Thursday, 29 March 2012

EP Review: Hillary & The Democrats – Den Svenska EP

Released: 1st February
Get It: Bandcamp

An absolutely delightful six tracks of witty pop

There are so many funny and interesting lyrics on this six track EP by Liverpool based indiepop band Hillary And The Democrats that this review could quite easily descend into an audio transcript. Entertaining rather than overly wordy and with superb, upbeat pop tunes to back the lyrics up, H&tD are like the warm breeze that welcomes in spring.

First track 'Let's Play Kubb' appropriately has hints of Scandinavian popsters Shout Out Louds whilst singing about procrastinating with a Swedish lawn game. As on other songs there's hints of Dogs Die In Hot Cars' Craig Macintosh about the vocals with “who-oh-oh”s adding to the upbeat bounciness. Meanwhile the lyrical highlight, possibly of the entire EP, is “Now we're talking to you all / I'm breaking down that fourth wall / And just when you're getting bored we introduce a third chord”, the latter part of which accompanies said musical shift.

The Den Svenska EP is more than just a brilliant opening track however. Any one of 'Heart Beats In Binary', 'Vinaigrette' or 'Excuses, Excuses' is easily it's equal. 'Heart Beats...' for example is musically slower and sadder, recalling The Boy Least Likely to in it's playground simplicity whilst finding time for some handclaps. On the other hand 'Vinaigrette' sounds strangely like a lost classic despite it's unique lyrics about a neighbours extension.

Whilst 'Harry Nilsson' makes humerus light of the titular songwriter's shortcomings it's the aforementioned 'Excuses, Excuses' that will ultimately make you return to this EP when you want something to listen to whilst walking to the park in the sun. Acoustic guitar lead with flecks of mandolin accompaniment it's sits favourably alongside The Boy Least Likely To's more country moments and is almost guaranteed to lift the spirits.

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Tuesday, 27 March 2012

Runaround Kids – You'd Feel The Same

Label: Philophobia Music
Released: 16th April
Get It: Bandcamp T-shirt / Mega bundle

Loud guitar pop from Wakefield, that's as good as that other loud guitar pop from Wakefield

The Cribs are back to being good now, but there was a couple of Johnny Marr years where it felt like they'd lost it. Not that many would do differently, but it felt like they were trying to act cool and restrained in front of the guitar legend. But whilst The Cribs were at that Wakefield unleashed a new scuzzy, fuzzy rock band called Runaround Kids on the world. Their debut album Linked Arms came out last year and is being followed up with a year long release schedule that's headed by 'You'd Feel The Same'.

A song of two halves, 'You'd Feel The Same' begins with a mess of guitars, bass, drums and accented vocals, the band throwing themselves through a punk reverie. The Cribs comparisons stand for the slower moments that hark back to that trio's debut album. With memorable chants such as “I say I'm wrong / You say you're not sorry” it gets nicely stuck in the head. For the finale the song disintegrates into a Johnny Foreigner-esque spoken section before building into a massive guitar lead swell before gradually falling apart again. It's an excellent end to an exciting single.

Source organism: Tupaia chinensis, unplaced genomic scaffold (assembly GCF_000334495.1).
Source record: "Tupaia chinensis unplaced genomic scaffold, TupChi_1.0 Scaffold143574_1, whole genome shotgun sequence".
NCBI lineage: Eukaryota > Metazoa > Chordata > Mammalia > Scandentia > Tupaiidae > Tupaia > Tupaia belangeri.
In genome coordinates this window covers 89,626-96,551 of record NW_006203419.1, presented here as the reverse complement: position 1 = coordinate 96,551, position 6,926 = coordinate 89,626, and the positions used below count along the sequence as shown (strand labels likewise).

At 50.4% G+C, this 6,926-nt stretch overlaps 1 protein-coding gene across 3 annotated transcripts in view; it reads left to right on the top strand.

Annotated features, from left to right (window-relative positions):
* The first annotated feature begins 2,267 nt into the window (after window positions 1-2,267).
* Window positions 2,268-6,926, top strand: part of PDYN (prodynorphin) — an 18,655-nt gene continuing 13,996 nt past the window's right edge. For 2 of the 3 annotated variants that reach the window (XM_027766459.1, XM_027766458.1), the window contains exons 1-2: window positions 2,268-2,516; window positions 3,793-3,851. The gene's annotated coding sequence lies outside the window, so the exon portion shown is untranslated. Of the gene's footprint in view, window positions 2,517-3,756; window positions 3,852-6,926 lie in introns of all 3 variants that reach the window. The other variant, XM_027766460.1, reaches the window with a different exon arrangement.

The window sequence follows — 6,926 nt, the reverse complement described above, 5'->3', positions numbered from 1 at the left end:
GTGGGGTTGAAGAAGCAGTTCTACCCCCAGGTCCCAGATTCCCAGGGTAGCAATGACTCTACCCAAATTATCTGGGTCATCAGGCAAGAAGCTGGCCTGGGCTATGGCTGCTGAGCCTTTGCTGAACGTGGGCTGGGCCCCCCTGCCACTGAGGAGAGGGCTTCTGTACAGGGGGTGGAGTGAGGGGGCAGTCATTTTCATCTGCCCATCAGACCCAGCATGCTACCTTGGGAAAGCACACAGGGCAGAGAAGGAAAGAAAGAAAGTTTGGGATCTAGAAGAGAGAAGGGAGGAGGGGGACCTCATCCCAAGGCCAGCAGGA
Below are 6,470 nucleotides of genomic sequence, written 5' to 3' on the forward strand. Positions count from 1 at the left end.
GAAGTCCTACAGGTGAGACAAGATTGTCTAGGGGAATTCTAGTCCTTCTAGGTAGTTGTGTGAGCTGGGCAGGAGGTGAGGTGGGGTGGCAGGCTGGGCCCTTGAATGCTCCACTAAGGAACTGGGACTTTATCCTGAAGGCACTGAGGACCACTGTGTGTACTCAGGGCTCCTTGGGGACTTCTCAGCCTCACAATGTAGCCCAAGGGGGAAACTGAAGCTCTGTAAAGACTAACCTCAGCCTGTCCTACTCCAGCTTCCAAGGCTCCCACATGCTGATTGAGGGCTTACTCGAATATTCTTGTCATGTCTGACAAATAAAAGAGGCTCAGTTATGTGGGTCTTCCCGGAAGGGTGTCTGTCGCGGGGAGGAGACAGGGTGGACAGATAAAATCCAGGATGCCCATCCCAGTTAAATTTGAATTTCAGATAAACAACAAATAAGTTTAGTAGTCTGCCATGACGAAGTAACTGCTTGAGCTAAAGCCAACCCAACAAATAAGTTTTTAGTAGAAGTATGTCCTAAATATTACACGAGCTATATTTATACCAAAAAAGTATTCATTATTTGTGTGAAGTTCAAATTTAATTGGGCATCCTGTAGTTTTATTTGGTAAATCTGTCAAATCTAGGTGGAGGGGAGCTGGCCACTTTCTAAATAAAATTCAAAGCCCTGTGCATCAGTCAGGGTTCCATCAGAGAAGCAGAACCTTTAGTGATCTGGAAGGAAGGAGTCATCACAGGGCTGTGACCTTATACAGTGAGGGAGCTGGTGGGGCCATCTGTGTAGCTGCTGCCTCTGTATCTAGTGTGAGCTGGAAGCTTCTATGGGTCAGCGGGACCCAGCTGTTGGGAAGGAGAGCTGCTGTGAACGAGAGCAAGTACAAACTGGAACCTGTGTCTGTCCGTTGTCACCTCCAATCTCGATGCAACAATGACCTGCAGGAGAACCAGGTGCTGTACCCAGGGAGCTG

The single is currently available as a T-shit/CDR, but for a few quid extra you can sign up for a subscription that'll see you receive loads more stuff over the course of the year including 12” split done with We Are Losers and a cassette done with The Spills. On the strength of this, it sounds worth doing if you've the cash to spare.

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Monday, 26 March 2012

Track of the Week: Standard Fare - Girlfriend

Label: wiaiwya
Released: 7th June
Get It: wiaiwya 7777777 7” Subscription

Another fantastic single from Sheffield's finest pop trio

The wiaiwya 7777777 series (in short:7 7 inch singles, by 7 bands all released on the 7th of a month and each coming in one of the 7 colours of the rainbow) has so far singles from The Wave Pictures and The Werewandas. Over the next few months they'll be joined by pop luminaries including Shrag and Allo Darlin', but what's most exciting right now is that 7” #4 has been confirmed to feature three new tracks from Standard Fare.

The first of these to be unveiled is 'Girlfriend', and the quality for a band that's only just released a cracking album is surprisingly high. Not that you'd expect Standard Fare to come out with anything shoddy, but where you might expect something of b-side standard, this is arguably one of the best things they've recorded.

Emma kicks it off with an ace bass riff before the boys come in to back her up, it's a gentle start that paves way for their meatiest chorus yet. With the bass leading it's almost an indiepop 'Song 2', Emma's vocals staying clear over the top and the effective quiet/loud dynamics constantly refreshing the song.

Already the lyric “not everyone has encyclopedic knowledge of music” is being cemented as Standard Fare's more memorable and for this song alone the single is going to be one of 2012's most essential.

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Friday, 23 March 2012

Glow Kit – Head Factory

Label: Alcopop! Records
Get It: Soudncloud

Alcopop + Denmark = Pop^2

With typical Alcopop! aplomb, their new signing Glow Kit have been described as “WAVVEs meets Futureheads meets FUCKING AWESOME!” on the label's site. Which sorta takes the fun out of it for us. After all, how do you continue a review from there?